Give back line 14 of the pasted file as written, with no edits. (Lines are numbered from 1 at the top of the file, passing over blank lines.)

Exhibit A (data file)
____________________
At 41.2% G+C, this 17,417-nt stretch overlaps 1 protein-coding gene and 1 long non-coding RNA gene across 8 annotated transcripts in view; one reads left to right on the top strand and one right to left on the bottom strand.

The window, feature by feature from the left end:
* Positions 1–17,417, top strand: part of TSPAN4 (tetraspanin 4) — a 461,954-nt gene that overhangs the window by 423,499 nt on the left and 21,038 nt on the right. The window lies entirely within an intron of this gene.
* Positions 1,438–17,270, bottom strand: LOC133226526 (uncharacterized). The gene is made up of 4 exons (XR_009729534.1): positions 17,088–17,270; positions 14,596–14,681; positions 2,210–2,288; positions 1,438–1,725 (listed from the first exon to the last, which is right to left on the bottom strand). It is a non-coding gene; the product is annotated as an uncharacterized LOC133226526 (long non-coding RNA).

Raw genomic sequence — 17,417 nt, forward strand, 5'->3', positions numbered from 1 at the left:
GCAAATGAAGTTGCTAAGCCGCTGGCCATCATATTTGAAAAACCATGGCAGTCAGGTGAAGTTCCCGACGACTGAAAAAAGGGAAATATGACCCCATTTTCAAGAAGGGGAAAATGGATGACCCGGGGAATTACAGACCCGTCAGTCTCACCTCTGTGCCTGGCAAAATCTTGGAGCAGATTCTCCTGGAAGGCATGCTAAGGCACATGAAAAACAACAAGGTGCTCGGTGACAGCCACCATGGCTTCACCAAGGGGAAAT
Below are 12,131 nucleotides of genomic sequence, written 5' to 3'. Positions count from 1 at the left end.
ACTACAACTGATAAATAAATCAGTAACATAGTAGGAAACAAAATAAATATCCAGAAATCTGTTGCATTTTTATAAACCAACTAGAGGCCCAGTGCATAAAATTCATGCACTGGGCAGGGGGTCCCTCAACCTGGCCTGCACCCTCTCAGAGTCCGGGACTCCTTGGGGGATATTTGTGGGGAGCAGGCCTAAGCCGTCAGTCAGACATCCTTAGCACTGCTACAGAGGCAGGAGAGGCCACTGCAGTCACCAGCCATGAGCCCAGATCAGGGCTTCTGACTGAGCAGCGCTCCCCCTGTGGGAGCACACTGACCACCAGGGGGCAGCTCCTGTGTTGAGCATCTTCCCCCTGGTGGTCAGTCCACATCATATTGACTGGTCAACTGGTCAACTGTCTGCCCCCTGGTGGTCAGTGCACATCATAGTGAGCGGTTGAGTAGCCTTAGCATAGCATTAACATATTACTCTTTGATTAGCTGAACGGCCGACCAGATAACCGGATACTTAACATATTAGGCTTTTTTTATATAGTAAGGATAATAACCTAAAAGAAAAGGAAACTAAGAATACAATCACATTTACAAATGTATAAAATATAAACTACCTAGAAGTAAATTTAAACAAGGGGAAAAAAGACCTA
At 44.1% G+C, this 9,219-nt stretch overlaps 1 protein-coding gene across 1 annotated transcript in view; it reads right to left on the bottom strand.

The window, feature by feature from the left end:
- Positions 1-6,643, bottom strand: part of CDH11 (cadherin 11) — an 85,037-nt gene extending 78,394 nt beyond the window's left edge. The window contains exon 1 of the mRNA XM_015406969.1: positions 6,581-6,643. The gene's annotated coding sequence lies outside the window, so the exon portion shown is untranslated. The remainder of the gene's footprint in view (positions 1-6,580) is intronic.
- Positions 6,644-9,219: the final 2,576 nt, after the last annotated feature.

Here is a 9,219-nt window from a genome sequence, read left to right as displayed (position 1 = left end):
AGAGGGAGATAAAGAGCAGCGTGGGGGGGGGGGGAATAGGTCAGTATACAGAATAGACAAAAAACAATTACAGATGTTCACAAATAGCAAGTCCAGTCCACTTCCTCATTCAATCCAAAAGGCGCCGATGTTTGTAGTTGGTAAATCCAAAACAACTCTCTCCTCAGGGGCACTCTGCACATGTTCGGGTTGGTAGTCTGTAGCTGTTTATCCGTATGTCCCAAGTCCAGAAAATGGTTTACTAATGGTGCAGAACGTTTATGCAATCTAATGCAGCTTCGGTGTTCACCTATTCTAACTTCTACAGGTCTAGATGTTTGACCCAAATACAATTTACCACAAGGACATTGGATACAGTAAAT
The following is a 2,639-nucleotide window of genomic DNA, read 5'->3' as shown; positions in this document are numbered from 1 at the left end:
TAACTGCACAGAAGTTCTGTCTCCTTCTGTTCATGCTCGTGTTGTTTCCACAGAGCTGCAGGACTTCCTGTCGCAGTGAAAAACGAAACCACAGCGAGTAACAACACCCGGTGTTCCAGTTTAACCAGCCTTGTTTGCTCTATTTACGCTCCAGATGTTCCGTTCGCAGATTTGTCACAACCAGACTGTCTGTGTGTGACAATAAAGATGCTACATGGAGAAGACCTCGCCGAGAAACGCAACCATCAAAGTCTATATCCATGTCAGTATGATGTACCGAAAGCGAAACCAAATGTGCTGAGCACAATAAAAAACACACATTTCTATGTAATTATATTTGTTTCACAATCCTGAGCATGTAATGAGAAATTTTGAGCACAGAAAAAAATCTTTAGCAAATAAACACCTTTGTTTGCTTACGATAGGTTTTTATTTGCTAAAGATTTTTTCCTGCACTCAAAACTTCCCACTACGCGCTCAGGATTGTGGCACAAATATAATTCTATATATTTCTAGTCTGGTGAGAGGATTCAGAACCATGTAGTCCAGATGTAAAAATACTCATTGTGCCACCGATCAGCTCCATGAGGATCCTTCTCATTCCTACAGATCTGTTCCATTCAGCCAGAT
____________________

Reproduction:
AGAGGGAGATAAAGAGCAGCGTGGGGGGGGGGGGAATAGGTCAGTATACAGAATAGACAAAAAACAATTACAGATGTTCACAAATAGCAAGTCCAGTCCACTTCCTCATTCAATCCAAAAGGCGCCGATGTTTGTAGTTGGTAAATCCAAAACAACTCTCTCCTCAGGGGCACTCTGCACATGTTCGGGTTGGTAGTCTGTAGCTGTTTATCCGTATGTCCCAAGTCCAGAAAATGGTTTACTAATGGTGCAGAACGTTTATGCAATCTAATGCAGCTTCGGTGTTCACCTATTCTAACTTCTACAGGTCTAGATGTTTGACCCAAATACAATTTACCACAAGGACATTGGATACAGTAAAT